Passato di Fagioli (Puréed Bean Soup)

March 12, 2020 Updated: March 13, 2020
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Passato di Fagioli (Puréed Bean Soup)

This is one of the most straightforward recipes you can make with a pot of boiled beans. We call it passato, meaning “puréed,” as the beans are pureed into a thin, delicate soup, as opposed to thick, chunky bean soups like ribollita. 

Passato is versatile, as it can be enriched with all kinds of add-ins: croutons of toasted bread; grains such as rice, spelt, barley, or pasta (our favorite is a short-shaped pasta); or proteins like grilled cod or stir-fried shrimp with garlic and parsley. In any case, a drizzle of your best extra virgin olive oil and a few turns of freshly ground black pepper are highly recommended.

When we have leftovers—which happens often, as we tend to cook beans in large batches—my mum usually freezes the passato into plastic bottles, filled up three quarters of the way. When a soup craving strikes, you can simply thaw it and warm it up with a drizzle of good olive oil.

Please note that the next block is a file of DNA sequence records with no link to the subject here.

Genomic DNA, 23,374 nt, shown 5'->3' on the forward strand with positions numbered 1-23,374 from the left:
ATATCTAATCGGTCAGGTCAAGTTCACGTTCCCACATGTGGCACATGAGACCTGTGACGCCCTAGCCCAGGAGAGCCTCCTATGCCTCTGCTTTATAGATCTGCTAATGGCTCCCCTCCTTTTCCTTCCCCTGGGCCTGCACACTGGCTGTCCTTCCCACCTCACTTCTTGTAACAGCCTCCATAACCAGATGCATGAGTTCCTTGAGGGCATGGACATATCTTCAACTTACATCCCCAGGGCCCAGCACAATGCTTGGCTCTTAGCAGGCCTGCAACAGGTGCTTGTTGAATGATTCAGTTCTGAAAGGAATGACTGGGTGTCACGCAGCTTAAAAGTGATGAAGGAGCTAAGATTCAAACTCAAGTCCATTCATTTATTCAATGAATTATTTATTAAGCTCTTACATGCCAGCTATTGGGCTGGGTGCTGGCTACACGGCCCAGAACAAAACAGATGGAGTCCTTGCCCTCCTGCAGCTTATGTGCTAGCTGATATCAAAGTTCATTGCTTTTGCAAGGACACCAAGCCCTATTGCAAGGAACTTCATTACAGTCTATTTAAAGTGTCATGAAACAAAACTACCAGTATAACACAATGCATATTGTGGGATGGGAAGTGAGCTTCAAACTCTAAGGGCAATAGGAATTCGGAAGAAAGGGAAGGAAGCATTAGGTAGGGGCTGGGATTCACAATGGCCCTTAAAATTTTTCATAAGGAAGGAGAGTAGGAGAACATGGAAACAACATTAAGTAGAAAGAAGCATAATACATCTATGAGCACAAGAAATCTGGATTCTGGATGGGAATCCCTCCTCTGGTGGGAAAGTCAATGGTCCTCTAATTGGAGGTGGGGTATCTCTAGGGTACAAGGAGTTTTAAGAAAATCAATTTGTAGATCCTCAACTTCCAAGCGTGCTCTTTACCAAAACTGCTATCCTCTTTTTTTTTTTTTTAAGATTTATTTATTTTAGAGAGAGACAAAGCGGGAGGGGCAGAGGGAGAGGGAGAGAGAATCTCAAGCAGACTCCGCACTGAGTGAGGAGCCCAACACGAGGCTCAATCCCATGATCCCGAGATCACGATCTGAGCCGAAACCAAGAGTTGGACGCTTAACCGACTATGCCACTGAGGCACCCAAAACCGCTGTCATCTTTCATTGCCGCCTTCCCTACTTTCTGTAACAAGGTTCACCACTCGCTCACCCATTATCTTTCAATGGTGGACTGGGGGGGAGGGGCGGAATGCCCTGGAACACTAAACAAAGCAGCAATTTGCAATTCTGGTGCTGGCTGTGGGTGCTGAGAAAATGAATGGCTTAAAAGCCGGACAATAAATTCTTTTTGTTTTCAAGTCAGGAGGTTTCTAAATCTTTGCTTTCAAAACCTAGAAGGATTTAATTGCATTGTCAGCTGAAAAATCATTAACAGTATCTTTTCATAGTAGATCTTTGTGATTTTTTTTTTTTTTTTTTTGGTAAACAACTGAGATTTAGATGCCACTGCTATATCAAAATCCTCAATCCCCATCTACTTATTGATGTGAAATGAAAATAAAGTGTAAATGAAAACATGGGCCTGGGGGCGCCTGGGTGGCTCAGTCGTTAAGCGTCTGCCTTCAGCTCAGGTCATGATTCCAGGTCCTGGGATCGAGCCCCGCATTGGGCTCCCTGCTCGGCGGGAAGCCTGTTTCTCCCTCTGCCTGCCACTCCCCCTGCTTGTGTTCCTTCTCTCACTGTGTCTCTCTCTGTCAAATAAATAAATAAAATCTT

Serves 4

  • 3 cups cooked cannellini beans, with their cooking liquid
  • Extra virgin olive oil
  • A few sage leaves
  • 1 clove garlic
  • 1 tablespoon tomato paste
  • Salt
  • Freshly ground black pepper

Puree the boiled beans with 2 to 4 cups of their cooking liquid. Add more or less liquid according to your preferences.

Heat a few tablespoons of extra virgin olive oil in a saucepan with sage leaves and garlic. When the sage leaves are crisp and the garlic is golden and has infused the olive oil with its flavor, pour the pureed beans into the saucepan, along with one tablespoon of tomato paste. This will give the passato a pinkish hue.

Season with salt and pepper and bring to a simmer. Let simmer gently for a few minutes.

Serve immediately as it is, with a drizzle of extra virgin olive oil and a few turns of freshly ground black pepper. You can also add croutons for some crunch.